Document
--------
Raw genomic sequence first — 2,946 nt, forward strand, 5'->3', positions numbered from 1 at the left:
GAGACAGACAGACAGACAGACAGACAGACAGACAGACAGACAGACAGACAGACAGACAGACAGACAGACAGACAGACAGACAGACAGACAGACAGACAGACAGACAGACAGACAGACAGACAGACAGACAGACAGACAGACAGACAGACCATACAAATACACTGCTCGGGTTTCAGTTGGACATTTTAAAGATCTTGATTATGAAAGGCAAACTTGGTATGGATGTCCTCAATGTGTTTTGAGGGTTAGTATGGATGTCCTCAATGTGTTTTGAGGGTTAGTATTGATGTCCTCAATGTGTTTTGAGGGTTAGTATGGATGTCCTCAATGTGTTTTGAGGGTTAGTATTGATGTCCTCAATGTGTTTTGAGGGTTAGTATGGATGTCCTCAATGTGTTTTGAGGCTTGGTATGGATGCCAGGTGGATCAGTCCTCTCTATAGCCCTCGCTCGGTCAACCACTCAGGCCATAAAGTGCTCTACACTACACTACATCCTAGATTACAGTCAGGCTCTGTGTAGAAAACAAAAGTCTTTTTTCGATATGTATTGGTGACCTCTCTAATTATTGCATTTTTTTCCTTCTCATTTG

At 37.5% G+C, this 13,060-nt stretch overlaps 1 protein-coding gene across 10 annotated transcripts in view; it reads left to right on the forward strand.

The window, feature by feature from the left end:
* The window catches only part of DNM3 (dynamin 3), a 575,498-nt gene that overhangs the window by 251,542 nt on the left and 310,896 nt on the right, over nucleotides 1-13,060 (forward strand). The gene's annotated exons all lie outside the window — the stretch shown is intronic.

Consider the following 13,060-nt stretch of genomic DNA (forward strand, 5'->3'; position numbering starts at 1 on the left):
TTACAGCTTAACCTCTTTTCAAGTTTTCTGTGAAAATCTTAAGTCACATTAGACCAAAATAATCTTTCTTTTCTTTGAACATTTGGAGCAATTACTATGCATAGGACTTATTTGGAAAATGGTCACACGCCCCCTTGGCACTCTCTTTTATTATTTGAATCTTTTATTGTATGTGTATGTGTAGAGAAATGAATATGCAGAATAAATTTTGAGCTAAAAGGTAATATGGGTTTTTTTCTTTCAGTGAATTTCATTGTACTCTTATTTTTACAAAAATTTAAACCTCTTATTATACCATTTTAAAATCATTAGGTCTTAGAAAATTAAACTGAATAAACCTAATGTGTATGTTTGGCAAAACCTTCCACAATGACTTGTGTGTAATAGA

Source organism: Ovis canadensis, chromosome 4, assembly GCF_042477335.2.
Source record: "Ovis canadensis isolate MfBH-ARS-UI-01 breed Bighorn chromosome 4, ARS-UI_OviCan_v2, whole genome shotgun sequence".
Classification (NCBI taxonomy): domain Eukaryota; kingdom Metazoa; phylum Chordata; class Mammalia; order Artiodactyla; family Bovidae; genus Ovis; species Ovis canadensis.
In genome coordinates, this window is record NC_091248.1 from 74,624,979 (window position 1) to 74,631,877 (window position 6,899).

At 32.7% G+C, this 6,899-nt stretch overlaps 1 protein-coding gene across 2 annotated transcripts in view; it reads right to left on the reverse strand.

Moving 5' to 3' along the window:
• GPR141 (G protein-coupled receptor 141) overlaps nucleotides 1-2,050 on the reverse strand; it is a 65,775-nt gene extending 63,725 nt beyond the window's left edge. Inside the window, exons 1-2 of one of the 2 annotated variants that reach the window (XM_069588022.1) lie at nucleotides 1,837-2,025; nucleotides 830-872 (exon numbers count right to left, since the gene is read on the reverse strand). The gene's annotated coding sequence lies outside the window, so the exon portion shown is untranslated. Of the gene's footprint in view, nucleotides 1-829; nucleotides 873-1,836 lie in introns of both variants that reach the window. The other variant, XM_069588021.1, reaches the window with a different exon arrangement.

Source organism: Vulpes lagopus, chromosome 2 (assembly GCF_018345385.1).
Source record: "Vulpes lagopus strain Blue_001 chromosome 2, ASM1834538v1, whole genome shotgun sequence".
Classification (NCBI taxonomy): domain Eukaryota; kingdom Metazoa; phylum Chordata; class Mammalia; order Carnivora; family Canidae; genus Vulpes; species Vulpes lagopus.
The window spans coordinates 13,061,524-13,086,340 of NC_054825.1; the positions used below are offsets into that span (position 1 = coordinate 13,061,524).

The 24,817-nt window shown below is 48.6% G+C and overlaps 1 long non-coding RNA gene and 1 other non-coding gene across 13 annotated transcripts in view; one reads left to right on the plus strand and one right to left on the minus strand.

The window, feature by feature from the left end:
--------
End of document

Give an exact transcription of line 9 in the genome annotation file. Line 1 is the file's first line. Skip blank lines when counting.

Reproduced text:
Source record: "Ovis canadensis isolate MfBH-ARS-UI-01 breed Bighorn chromosome 4, ARS-UI_OviCan_v2, whole genome shotgun sequence".